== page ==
Bad metaphors aside, I’ve always read voraciously and have always enjoyed writing. But at some point I realized I had nothing to say that anyone should be forced to read. So I put my creative energy into writing the words of others into English. It’s immensely comforting to building onto an existing framework. Conjuring that framework from nothing nearly always send me into a panic.

    What translation projects have you been working on most recently?

    I’ve gotten to translate so many great books this year! In order of upcoming publication, there’s Amora by Brazilian author Natalia Borges Polesso, a collection of queer short stories that are fun, weird and very tongue in cheek, one of which was published in Electric Literature earlier this year. Out on the same day in August is Slash and Burn by Claudia Hernández about a woman’s struggle to help her daughters get ahead in the postwar of a nameless Latin American country (an excerpt was published here by WWB) and Twenty After Midnight by Daniel Galera, which follows a group of friends reunited after the death of the unspoken leader of their college countercultural friend group; but it’s also about human relationships, sexuality, and artistic creation in the digital age, and about scientific development under capitalism. Then, there’s Eartheater by Dolores Reyes, which follows a young woman who can see people who are dead or in danger whenever she eats earth, and is a commentary on femicide. Finally, there’s my first translation from Catalan, Permafrost by the poet Eva Baltasar, about a lesbian in Barcelona who wants only to live intensely, tries repeatedly to commit suicide and is consistently thwarted. What I love most about Permafrost is how Baltasar writes about female bodies and sexuality; it’s very unconventional, refreshing, and alluring.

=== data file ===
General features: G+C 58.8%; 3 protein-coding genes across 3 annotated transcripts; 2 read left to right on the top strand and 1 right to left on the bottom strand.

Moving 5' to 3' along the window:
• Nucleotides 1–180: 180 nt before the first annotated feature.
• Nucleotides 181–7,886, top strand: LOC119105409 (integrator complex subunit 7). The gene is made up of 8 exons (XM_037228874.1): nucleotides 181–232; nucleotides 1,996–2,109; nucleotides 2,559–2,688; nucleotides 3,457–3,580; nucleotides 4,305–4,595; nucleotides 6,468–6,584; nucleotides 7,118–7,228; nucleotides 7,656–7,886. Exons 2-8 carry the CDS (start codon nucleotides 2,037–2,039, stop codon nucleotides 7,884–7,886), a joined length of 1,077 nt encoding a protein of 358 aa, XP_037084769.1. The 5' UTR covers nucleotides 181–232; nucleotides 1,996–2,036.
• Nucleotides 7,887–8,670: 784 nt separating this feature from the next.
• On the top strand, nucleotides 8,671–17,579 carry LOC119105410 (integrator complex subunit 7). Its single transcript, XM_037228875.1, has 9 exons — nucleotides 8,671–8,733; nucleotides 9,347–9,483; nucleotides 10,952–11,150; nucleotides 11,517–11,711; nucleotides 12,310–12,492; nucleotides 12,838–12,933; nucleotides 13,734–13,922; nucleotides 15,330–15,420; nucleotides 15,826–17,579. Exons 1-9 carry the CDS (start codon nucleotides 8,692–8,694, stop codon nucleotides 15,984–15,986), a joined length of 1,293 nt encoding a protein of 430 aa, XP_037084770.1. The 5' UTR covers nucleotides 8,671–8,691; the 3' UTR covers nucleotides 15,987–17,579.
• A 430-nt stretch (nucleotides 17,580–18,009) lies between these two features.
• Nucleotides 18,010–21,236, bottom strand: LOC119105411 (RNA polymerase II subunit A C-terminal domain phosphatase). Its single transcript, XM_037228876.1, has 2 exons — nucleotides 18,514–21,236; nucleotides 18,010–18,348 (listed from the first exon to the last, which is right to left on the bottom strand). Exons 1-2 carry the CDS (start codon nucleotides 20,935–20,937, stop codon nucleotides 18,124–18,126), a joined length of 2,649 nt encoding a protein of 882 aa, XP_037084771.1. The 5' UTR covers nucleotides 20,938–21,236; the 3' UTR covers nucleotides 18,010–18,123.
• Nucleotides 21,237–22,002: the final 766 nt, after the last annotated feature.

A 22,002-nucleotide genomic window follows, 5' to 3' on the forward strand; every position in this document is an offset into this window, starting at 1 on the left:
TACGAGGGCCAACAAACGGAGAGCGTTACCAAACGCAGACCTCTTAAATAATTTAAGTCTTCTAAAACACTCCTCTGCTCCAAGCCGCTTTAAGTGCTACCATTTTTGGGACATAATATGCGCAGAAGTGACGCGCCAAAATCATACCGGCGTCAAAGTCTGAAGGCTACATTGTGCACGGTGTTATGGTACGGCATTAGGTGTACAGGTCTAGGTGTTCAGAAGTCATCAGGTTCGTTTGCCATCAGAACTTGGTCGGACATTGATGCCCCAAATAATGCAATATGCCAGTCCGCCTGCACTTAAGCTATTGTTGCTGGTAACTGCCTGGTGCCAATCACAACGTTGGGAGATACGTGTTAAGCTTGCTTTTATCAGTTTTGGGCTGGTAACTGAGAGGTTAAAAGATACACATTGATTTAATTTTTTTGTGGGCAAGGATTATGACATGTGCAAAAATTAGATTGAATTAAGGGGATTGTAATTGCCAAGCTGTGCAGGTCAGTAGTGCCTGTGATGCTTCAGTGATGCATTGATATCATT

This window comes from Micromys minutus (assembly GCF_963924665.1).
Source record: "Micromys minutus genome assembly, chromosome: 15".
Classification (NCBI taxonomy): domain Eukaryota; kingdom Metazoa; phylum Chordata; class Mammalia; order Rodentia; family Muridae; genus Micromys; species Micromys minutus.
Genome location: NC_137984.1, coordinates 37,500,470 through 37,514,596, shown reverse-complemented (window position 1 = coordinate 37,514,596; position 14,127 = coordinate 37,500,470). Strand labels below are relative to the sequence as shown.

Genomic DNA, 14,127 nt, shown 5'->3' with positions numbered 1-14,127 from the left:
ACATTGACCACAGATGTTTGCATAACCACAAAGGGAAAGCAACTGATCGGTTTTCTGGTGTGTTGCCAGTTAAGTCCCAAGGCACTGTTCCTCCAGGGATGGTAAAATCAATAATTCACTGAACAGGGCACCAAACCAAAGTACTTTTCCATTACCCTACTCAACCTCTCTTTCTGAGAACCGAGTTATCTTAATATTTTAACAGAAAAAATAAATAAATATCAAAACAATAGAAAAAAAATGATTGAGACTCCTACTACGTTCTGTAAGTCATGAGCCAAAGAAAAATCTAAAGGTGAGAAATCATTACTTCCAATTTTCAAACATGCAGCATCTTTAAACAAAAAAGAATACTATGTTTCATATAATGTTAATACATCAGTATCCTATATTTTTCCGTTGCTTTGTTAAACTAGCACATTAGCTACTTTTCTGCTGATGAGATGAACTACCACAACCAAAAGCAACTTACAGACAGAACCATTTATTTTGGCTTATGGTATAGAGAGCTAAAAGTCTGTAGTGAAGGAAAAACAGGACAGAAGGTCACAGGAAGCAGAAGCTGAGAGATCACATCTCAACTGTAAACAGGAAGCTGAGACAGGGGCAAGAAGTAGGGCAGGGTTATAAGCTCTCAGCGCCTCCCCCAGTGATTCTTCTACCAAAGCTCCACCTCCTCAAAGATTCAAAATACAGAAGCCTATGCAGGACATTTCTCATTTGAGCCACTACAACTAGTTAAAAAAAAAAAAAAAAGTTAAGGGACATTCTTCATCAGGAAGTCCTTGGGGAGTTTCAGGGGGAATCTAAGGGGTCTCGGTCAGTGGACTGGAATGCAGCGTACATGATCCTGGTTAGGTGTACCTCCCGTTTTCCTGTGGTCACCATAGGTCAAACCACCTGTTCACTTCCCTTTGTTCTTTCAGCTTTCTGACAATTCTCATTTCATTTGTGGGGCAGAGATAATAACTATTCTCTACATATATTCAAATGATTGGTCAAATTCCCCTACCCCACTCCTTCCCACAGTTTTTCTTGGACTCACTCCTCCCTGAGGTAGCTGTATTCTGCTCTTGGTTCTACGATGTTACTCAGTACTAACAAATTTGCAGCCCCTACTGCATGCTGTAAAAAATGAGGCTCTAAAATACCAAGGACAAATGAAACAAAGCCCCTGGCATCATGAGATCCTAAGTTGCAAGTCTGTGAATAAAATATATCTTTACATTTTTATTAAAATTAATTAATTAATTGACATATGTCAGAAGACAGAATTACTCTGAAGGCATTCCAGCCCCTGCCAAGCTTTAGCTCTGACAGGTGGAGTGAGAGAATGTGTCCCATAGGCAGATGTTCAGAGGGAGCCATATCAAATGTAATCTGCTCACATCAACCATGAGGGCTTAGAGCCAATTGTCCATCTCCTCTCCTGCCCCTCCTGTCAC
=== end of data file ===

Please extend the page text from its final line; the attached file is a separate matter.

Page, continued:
Photo by Dagan Farancz.